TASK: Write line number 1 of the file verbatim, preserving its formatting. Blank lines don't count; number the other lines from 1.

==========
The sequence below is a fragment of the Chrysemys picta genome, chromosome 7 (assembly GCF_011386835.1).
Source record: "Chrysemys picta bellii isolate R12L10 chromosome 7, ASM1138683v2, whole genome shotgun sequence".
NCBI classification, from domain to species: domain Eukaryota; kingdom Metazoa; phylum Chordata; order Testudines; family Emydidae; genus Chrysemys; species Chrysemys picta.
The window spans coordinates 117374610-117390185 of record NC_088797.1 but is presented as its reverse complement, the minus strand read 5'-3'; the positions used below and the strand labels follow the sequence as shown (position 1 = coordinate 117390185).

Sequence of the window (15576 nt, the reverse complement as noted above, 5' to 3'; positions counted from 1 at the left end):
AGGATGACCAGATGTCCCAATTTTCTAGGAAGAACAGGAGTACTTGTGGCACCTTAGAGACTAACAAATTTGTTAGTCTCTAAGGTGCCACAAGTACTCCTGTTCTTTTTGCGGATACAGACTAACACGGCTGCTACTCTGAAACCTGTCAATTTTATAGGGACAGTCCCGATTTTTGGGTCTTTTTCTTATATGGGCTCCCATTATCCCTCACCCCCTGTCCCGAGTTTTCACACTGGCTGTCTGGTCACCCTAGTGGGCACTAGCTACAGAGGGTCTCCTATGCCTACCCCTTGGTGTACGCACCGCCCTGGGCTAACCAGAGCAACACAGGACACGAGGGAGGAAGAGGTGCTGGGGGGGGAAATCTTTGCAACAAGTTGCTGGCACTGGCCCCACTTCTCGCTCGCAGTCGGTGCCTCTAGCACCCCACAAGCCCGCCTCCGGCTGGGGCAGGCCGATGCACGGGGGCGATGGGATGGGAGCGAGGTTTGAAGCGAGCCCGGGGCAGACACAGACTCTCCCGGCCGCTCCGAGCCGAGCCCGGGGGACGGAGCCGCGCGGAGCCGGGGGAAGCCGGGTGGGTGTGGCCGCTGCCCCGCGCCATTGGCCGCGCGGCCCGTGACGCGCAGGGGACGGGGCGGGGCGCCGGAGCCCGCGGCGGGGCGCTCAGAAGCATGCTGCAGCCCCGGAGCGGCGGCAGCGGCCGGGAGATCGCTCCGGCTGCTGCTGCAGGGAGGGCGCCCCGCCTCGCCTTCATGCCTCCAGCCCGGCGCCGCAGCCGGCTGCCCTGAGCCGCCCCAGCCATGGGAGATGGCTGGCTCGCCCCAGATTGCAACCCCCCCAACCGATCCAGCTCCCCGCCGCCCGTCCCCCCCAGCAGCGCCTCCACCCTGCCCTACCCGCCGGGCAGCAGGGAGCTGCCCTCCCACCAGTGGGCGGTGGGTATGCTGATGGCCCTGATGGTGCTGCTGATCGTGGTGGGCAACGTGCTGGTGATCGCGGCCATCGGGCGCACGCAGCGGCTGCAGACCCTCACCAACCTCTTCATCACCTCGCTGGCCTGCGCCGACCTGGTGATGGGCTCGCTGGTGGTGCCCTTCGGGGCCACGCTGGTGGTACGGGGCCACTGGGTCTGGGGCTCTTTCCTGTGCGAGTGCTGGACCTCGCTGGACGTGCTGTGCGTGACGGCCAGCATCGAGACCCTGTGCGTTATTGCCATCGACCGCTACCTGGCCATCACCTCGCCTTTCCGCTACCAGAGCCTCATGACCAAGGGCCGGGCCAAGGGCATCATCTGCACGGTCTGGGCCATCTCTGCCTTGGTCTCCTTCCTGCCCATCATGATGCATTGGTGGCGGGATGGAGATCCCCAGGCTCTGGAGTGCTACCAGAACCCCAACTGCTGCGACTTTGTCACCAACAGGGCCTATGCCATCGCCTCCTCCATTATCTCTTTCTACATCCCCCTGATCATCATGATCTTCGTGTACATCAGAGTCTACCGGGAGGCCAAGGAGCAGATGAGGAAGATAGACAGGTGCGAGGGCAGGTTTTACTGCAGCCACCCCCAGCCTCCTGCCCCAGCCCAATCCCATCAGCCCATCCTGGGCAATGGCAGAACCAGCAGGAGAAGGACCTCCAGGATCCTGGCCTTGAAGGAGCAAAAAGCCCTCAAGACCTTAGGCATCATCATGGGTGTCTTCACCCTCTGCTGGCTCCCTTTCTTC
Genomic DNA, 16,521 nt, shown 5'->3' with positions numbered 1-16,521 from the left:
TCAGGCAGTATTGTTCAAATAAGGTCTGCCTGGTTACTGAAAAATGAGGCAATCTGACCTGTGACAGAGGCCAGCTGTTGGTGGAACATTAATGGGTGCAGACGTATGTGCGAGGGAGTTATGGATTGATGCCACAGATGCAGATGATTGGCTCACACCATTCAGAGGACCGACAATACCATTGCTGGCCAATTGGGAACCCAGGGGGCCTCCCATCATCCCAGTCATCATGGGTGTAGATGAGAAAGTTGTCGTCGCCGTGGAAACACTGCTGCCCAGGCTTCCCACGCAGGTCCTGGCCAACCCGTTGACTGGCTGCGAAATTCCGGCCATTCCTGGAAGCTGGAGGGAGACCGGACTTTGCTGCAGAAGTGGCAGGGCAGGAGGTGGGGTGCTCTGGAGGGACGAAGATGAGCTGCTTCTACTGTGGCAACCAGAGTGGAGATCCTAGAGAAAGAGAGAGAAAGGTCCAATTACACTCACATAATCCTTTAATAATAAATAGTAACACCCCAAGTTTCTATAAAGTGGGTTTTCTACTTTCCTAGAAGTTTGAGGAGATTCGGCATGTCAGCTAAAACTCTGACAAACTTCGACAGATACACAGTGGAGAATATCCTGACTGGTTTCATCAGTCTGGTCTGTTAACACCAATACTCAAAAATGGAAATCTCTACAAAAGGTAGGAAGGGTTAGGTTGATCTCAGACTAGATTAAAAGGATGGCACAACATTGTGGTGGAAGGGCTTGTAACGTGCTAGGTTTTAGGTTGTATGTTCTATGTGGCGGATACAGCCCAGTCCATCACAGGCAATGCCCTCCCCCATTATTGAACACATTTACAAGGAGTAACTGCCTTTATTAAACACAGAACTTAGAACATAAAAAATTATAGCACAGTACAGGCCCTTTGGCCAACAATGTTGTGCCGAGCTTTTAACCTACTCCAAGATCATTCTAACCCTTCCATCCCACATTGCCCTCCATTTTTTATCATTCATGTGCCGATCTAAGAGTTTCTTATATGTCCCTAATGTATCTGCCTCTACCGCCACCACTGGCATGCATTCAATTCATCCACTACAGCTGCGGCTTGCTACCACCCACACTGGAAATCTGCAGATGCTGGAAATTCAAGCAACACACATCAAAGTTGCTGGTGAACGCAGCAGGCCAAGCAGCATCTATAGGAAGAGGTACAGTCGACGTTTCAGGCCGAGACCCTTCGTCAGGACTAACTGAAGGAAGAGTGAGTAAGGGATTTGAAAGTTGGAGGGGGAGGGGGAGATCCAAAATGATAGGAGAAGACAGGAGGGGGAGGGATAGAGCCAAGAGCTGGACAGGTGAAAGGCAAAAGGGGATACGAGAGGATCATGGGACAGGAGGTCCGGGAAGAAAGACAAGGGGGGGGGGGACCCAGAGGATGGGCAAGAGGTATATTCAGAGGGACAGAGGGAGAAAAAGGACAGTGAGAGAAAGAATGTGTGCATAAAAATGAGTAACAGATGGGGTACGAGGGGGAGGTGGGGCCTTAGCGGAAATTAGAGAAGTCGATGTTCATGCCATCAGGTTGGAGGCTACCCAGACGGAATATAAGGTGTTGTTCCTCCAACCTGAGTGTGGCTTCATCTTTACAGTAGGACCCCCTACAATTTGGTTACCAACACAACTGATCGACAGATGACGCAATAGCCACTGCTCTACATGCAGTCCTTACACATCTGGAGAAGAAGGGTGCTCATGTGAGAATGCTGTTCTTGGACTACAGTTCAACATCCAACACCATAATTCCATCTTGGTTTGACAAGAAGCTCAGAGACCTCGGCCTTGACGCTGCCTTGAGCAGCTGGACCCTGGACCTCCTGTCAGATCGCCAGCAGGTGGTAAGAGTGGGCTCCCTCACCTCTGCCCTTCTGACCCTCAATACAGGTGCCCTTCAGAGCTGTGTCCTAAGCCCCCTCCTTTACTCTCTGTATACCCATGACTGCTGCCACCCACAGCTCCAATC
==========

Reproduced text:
The sequence below is a fragment of the Chrysemys picta genome, chromosome 7 (assembly GCF_011386835.1).